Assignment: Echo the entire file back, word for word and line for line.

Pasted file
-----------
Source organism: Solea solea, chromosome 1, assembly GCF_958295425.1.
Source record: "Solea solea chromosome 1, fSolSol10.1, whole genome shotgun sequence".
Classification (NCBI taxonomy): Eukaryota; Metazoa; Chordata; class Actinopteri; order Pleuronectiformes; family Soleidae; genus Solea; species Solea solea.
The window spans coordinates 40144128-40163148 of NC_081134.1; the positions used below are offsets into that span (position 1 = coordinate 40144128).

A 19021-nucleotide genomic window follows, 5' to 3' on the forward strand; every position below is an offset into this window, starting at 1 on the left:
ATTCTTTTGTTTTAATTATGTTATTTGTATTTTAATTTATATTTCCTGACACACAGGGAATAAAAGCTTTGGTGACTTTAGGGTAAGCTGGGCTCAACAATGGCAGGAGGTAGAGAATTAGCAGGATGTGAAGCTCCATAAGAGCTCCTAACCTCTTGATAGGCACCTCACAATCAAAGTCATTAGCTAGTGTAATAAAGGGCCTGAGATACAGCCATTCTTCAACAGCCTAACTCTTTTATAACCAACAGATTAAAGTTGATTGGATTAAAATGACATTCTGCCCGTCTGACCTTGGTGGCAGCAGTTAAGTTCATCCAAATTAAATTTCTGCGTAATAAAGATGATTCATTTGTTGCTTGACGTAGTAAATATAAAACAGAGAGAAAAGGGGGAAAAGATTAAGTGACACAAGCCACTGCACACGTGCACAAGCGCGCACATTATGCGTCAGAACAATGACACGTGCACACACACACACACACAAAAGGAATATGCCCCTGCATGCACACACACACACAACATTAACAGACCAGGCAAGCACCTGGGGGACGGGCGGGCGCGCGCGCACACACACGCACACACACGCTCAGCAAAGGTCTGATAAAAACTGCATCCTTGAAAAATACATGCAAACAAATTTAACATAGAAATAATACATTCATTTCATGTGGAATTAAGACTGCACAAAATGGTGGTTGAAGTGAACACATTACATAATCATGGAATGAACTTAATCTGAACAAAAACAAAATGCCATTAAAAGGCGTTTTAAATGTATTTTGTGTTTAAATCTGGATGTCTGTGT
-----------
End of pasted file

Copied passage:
Source organism: Solea solea, chromosome 1, assembly GCF_958295425.1.
Source record: "Solea solea chromosome 1, fSolSol10.1, whole genome shotgun sequence".
Classification (NCBI taxonomy): Eukaryota; Metazoa; Chordata; class Actinopteri; order Pleuronectiformes; family Soleidae; genus Solea; species Solea solea.
The window spans coordinates 40144128-40163148 of NC_081134.1; the positions used below are offsets into that span (position 1 = coordinate 40144128).

A 19021-nucleotide genomic window follows, 5' to 3' on the forward strand; every position below is an offset into this window, starting at 1 on the left:
ATTCTTTTGTTTTAATTATGTTATTTGTATTTTAATTTATATTTCCTGACACACAGGGAATAAAAGCTTTGGTGACTTTAGGGTAAGCTGGGCTCAACAATGGCAGGAGGTAGAGAATTAGCAGGATGTGAAGCTCCATAAGAGCTCCTAACCTCTTGATAGGCACCTCACAATCAAAGTCATTAGCTAGTGTAATAAAGGGCCTGAGATACAGCCATTCTTCAACAGCCTAACTCTTTTATAACCAACAGATTAAAGTTGATTGGATTAAAATGACATTCTGCCCGTCTGACCTTGGTGGCAGCAGTTAAGTTCATCCAAATTAAATTTCTGCGTAATAAAGATGATTCATTTGTTGCTTGACGTAGTAAATATAAAACAGAGAGAAAAGGGGGAAAAGATTAAGTGACACAAGCCACTGCACACGTGCACAAGCGCGCACATTATGCGTCAGAACAATGACACGTGCACACACACACACACACAAAAGGAATATGCCCCTGCATGCACACACACACACAACATTAACAGACCAGGCAAGCACCTGGGGGACGGGCGGGCGCGCGCGCACACACACGCACACACACGCTCAGCAAAGGTCTGATAAAAACTGCATCCTTGAAAAATACATGCAAACAAATTTAACATAGAAATAATACATTCATTTCATGTGGAATTAAGACTGCACAAAATGGTGGTTGAAGTGAACACATTACATAATCATGGAATGAACTTAATCTGAACAAAAACAAAATGCCATTAAAAGGCGTTTTAAATGTATTTTGTGTTTAAATCTGGATGTCTGTGT